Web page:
10 things you need to know in markets today

Good morning! Here are the 10 things you need to know in markets on Monday.

Global stock markets are diving again, led by China. Asia has opened lower on Monday morning, with Japan’s Nikkei down 0.39% at time of writing (6.25 a.m. GMT/1.25 a.m. ET), Hong Kong’s Hang Seng down 2.08%, and China’s benchmark Shanghai Composite is down 3.30%.

Surprising markets for the second consecutive session, the People’s Bank of China announced a stronger than expected yuan fixing for Monday, setting the USD/CNY rate at 6.5626. The number was below Friday’s fixing of 6.5636 and the final traded price of 6.5938 seen on Friday evening. A lower number indicates that the yuan has strengthened against the US dollar.

Oil is diving again. UK Brent is down 1.4% at $33.08 (£22.76) at 6.50 a.m. GMT (1.50 a.m. ET), while US crude is down 2.28% at $32.41 (£22.30).

Japanese beverage maker Asahi is planning a £2.4 billion ($3.5 billion) bid for popular European beer brands Grolsch and Peroni, the Tokyo-based Yomiuri Shimbu newspaper has reported. The Telegraph reports that Grolsch and Peroni are being off-loaded by Anheuser-Busch InBev, as part of its mammoth takeover of FTSE-100 brewer SAB Miller, dubbed “Megabrew”.

Sainsbury’s faces an uphill struggle to take over Argos and Homebase after several shareholders demanded more than £1.6 billion ($2.33 billion) for the high street empire. The Sunday Times reports that Old Mutual Global Investors, a top 10 shareholder in Argos and Homebase-owner Home Retail Group, and another big investor speaking to the paper anonymously both believe a deal will only be done above the 200p a share offer level. Sainsbury’s is believed to have made an offer around the current 136p share price.

Asda has predicted another year of “intense pressure” for the struggling supermarket sector as the global economy remains “turbulent.” The BBC reports that Asda boss Andy Clarke says he will sink another £500 million ($726.5 million) into the price war with his rivals, as part of “radical action to win back our customers.”

Chinese conglomerate Wanda Group, owned by the country’s richest man, said revenue surged nearly 20% in 2015, despite worsening economic conditions in its home market. Wanda, founded by Wang Jianlin, has its origins in commercial property but is diversifying into areas ranging from entertainment to e-commerce.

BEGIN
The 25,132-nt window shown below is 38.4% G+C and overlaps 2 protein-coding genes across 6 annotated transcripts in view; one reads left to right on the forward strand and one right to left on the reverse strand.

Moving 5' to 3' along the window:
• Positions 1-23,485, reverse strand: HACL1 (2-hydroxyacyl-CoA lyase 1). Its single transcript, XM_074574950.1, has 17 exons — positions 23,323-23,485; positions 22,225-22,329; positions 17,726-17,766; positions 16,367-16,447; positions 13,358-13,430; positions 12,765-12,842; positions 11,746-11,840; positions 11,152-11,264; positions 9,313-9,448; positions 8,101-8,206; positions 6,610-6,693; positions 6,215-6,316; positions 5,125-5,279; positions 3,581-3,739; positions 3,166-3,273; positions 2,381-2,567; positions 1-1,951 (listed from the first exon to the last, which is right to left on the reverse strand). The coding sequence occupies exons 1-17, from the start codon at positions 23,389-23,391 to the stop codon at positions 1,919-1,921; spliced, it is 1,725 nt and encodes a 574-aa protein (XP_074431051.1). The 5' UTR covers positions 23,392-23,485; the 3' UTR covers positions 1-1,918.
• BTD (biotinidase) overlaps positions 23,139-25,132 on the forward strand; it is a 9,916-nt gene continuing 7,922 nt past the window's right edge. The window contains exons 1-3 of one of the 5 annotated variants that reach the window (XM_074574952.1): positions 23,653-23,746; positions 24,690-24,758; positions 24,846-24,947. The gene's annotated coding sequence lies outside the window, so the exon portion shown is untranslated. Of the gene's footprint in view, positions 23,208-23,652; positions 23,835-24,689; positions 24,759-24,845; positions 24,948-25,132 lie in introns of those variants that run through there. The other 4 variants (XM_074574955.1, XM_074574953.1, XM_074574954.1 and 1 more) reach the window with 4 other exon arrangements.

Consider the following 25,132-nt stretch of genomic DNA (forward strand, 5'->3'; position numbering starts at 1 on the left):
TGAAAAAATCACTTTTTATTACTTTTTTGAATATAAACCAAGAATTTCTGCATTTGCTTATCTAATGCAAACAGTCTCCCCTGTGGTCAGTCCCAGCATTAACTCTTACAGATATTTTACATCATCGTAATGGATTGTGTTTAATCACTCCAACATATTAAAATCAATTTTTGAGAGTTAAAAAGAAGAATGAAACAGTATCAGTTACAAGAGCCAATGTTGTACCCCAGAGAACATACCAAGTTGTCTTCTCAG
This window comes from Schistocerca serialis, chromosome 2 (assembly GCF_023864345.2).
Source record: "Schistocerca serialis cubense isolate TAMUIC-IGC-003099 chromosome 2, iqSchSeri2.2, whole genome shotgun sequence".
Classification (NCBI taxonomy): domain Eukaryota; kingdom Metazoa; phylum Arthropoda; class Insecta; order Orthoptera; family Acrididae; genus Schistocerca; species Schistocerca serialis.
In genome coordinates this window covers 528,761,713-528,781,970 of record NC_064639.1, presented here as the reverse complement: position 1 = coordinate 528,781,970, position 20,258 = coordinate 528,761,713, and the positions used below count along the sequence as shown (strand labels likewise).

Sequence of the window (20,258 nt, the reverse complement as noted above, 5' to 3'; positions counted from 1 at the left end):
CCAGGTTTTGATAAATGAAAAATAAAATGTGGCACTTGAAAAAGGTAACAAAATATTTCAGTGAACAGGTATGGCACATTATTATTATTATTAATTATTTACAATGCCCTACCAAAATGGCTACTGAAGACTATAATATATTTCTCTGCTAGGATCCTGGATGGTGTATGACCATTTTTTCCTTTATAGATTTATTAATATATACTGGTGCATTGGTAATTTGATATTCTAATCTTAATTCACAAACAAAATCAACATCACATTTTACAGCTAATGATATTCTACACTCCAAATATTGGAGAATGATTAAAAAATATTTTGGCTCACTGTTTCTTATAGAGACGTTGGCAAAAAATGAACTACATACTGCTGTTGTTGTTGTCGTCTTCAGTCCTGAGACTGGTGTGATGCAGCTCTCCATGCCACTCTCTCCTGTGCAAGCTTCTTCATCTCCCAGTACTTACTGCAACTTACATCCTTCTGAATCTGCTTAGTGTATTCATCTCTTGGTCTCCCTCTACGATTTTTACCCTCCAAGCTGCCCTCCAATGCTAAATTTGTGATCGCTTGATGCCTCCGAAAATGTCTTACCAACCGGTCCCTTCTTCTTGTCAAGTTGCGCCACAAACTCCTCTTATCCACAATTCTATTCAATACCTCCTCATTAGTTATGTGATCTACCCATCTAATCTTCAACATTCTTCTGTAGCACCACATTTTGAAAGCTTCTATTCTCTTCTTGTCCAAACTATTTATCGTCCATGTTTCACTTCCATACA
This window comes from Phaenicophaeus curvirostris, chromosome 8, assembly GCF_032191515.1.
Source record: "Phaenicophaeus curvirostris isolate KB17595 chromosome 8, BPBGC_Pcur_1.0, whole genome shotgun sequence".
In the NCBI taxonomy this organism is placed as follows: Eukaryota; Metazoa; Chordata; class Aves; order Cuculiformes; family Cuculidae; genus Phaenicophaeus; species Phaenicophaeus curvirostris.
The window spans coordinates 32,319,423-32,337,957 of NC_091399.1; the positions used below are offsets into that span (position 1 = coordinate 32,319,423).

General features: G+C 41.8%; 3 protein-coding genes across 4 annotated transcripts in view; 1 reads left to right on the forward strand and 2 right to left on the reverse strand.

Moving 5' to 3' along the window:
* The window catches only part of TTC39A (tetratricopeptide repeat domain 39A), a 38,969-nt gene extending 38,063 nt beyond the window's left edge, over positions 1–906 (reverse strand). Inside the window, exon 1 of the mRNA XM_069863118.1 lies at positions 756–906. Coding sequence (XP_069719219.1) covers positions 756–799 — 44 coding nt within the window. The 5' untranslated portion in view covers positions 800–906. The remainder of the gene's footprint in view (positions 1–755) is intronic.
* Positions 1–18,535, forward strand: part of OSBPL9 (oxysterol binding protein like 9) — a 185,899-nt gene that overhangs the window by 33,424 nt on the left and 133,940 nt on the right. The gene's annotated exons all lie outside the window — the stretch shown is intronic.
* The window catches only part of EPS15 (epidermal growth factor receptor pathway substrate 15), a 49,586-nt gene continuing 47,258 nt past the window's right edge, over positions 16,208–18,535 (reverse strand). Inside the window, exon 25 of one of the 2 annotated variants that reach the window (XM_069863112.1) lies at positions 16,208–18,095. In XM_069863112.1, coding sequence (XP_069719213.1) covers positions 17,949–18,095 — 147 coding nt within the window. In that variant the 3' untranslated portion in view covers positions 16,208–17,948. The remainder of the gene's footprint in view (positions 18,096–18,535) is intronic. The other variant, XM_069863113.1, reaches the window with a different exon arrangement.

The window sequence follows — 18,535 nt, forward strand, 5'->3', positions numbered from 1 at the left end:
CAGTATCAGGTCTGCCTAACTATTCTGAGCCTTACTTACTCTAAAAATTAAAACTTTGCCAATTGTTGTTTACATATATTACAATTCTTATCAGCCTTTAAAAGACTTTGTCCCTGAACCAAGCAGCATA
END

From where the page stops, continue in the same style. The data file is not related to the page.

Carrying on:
Heathrow has handed its owners £2.1 billion ($3 billion) in dividends over the past four years — but paid only £24 million ($34.8 million) corporation tax in almost a decade. The Sunday Times reports that the airport was saddled with big debts after the Spanish infrastructure giant Ferrovial led a £16 billion ($23.2 billion) takeover of BAA, Heathrow’s owner, in 2006. Interest payments on the £12.5 billion ($18.1 billion) of loans can be set against profits, leaving almost no corporation tax to be paid.

Saudi Arabia should use its massive foreign exchange reserves to defend the riyal, amid fears the world is descending into a new phase of global currency wars, the World Bank has said. The Telegraph reports that kingdom’s shaky currency peg with the dollar has come under record pressure this week as the price of oil has plummeted to near 12-year lows at $32-a-barrel.

Volkswagen chief executive Matthias Mueller has apologised for cheating diesel car emissions tests on his first official US visit since the scandal broke in September. “We know we deeply disappointed our customers, the responsible government bodies, and the general public here in America,” the head of the German carmaker said at a media reception on the eve of the Detroit auto show.

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